How do you plan to compete with Google or why do you compete with Google? That is a question we get asked very often. It is better to ask why Google is interested in the business software market. Let me explain with a spreadsheet.
Focus on the revenue per employee and profit per employee metrics. I have grouped together the business software industry and the consumer internet industry separately. Notice how very successful companies with mature business models like Oracle or Intuit don’t even pull down half the revenue per employee of Google, and perhaps surprisingly, they pale in comparison with the supposedly struggling Yahoo. Ebay also towers over every software company except Microsoft. Finally, even Microsoft falls short of Google’s revenue/profit per employee metrics – and Google isn’t even milking a mature monopoly.
Salesforce.com is very instructive. Though it likes to pass itself off as an internet giant, its revenue per employee is only in the range of its business software peers, and is a fraction of the real internet giants – I know an internet giant when I see one, and you ain’t no internet giant, Salesforce ! This, I must add, despite their out-of-this-world pricing for their CRM subscriptions. They pull in almost $1 billion in revenue on the backs of – those are some really overloaded backs – a little over 1 million users, leading to almost $1000/user/year.
Now it is clear why we compete with Google. Google is perhaps the most stunning technology success story ever, but we simply don’t believe Google has the rational business incentive to get too deep into the business/IT software category. The lower revenue and profit per employee figures would be tolerable if there were huge growth opportunities there, but when very successful companies like Adobe and Intuit pull in revenues well shy of a Yahoo, when even the enterprise software leader SAP is smaller, and slower growing than Google (Google makes nearly as much in profit per employee as SAP or Oracle Salesforce make in revenue per employee), it is fairly clear this market is not going to make a material contribution to Google’s growth and profitability objectives. So what is Google’s plan here? It is fairly obvious they are in it to put Microsoft on the defensive on its home turf, so that Microsoft’s offensive capability in the internet is diminished. It is also perfectly clear why Microsoft wants to be an internet player – as Google has shown, it is a higher margin business even than its monopoly-profit core business.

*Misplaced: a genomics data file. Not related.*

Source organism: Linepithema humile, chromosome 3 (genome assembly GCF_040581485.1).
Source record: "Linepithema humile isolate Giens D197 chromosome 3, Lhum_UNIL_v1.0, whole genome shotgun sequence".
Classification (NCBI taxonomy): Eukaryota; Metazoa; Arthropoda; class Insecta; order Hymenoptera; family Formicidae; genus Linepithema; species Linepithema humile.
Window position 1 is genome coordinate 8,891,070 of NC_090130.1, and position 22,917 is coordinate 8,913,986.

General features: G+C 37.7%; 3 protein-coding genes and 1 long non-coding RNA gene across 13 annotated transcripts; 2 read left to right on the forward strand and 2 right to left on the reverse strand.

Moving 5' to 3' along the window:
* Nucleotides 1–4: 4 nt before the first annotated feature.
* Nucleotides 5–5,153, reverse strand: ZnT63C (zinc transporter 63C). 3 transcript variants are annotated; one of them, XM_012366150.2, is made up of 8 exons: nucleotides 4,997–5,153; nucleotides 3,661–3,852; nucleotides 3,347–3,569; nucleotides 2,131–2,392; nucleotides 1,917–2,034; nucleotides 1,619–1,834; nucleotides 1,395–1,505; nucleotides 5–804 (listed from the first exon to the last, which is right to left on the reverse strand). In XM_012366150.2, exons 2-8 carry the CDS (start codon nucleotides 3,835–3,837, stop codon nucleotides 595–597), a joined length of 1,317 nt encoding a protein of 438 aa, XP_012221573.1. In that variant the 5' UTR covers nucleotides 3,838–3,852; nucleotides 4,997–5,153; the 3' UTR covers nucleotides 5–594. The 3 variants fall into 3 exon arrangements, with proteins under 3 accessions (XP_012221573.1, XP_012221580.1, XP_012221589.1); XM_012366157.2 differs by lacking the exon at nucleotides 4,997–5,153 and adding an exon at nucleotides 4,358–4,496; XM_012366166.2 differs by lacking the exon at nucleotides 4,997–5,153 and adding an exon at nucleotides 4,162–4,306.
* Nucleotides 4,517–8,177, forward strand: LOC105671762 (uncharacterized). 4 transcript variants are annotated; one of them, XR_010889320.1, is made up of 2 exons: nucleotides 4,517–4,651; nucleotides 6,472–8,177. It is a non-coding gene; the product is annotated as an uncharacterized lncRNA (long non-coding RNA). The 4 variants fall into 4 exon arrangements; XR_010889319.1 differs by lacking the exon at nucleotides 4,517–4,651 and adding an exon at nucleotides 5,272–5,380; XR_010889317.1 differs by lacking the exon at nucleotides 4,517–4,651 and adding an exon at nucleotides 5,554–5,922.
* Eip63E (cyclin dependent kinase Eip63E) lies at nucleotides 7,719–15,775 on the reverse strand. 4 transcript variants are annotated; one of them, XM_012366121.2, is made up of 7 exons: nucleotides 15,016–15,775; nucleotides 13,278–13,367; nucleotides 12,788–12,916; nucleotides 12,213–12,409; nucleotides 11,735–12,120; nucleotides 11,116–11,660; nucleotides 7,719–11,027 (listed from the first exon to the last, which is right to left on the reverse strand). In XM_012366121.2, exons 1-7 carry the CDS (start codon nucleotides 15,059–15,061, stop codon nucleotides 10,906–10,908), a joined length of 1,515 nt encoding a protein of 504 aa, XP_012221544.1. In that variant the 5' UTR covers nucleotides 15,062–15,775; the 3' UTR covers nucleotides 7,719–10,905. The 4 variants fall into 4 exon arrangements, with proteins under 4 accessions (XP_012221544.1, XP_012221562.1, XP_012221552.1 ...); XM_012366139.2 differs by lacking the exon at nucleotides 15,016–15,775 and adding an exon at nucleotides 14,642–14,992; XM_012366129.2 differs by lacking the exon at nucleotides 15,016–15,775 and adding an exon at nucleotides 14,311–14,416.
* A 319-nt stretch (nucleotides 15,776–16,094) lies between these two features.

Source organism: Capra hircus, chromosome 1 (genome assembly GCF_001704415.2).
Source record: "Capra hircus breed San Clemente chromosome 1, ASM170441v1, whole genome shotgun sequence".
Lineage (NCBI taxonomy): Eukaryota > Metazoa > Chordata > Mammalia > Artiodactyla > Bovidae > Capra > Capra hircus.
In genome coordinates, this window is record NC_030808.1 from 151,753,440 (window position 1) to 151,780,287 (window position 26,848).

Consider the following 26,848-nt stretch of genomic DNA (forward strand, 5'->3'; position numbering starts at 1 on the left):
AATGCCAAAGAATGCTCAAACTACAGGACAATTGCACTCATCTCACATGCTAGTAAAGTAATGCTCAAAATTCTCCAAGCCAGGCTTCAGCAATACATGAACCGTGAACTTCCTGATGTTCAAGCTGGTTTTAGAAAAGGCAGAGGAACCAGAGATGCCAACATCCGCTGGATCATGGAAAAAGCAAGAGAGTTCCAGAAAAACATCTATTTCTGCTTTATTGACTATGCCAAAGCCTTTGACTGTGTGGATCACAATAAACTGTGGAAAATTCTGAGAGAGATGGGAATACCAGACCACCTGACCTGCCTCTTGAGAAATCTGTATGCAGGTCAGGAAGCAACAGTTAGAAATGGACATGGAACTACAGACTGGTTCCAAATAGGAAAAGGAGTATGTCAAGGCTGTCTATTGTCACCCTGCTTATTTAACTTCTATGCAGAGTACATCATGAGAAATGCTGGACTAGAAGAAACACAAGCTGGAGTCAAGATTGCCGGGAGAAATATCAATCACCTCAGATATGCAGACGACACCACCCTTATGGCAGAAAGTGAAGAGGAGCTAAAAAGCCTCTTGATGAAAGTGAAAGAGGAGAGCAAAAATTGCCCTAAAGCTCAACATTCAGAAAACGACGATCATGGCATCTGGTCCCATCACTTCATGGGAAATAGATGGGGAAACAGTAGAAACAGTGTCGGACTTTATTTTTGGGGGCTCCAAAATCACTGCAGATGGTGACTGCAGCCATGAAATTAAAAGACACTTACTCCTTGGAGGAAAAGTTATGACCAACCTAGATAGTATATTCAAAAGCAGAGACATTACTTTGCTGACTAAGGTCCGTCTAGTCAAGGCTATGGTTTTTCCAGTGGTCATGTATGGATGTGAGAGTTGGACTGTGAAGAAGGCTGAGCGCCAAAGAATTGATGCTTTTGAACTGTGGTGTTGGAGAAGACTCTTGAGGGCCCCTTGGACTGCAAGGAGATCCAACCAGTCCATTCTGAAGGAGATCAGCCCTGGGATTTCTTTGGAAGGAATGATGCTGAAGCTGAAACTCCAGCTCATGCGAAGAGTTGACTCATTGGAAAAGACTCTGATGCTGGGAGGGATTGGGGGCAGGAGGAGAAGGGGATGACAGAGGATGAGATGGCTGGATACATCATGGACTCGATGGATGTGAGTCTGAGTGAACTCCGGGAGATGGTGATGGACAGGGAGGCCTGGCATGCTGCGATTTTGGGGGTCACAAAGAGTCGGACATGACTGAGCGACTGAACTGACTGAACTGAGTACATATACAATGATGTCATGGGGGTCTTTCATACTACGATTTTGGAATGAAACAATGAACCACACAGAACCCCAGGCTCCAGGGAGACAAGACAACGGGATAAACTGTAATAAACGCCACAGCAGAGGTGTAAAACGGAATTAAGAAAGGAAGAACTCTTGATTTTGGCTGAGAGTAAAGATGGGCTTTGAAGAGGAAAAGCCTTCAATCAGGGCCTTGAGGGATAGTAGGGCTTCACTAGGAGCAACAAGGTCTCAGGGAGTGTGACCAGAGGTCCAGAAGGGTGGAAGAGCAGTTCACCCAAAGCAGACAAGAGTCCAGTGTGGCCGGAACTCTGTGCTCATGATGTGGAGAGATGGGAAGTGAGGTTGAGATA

So why is business software so much less profitable than the internet? I can think of two reasons: a) purchasing departments that know a thing or two about supplier margins and specialize in putting the squeeze b) sales and support costs, particularly support costs. When you sell software to businesses, they have all kinds of support expectations, which adds to headcount. A search engine or a news portal isn’t expected provide any customer support.
Another conclusion that leaps out is that within business software, companies that sell to small and mid-sized businesses, such as Adobe & Intuit (Microsoft is also very strong in SMBs), have higher revenue per employee than companies that focus on large enterprises, such as Oracle or SAP. This is likely due to SMB-focused channel strategies leading to “outsourced” selling.
When push comes to shove – and there is a lot of very messy push and shove in the business software market – Google’s resources are going to flow into figuring out how to monetize the humongous traffic of YouTube or compete in online auctions, rather than figure out a way to squeeze a bit more margin compared to Oracle or Adobe or Salesforce. That may explain why Google has been silent on CRM, Project Management, Invoicing or HR type of tools, because those markets don’t offer the profit potential they already enjoy.
(Update: Dan Farber’s take here)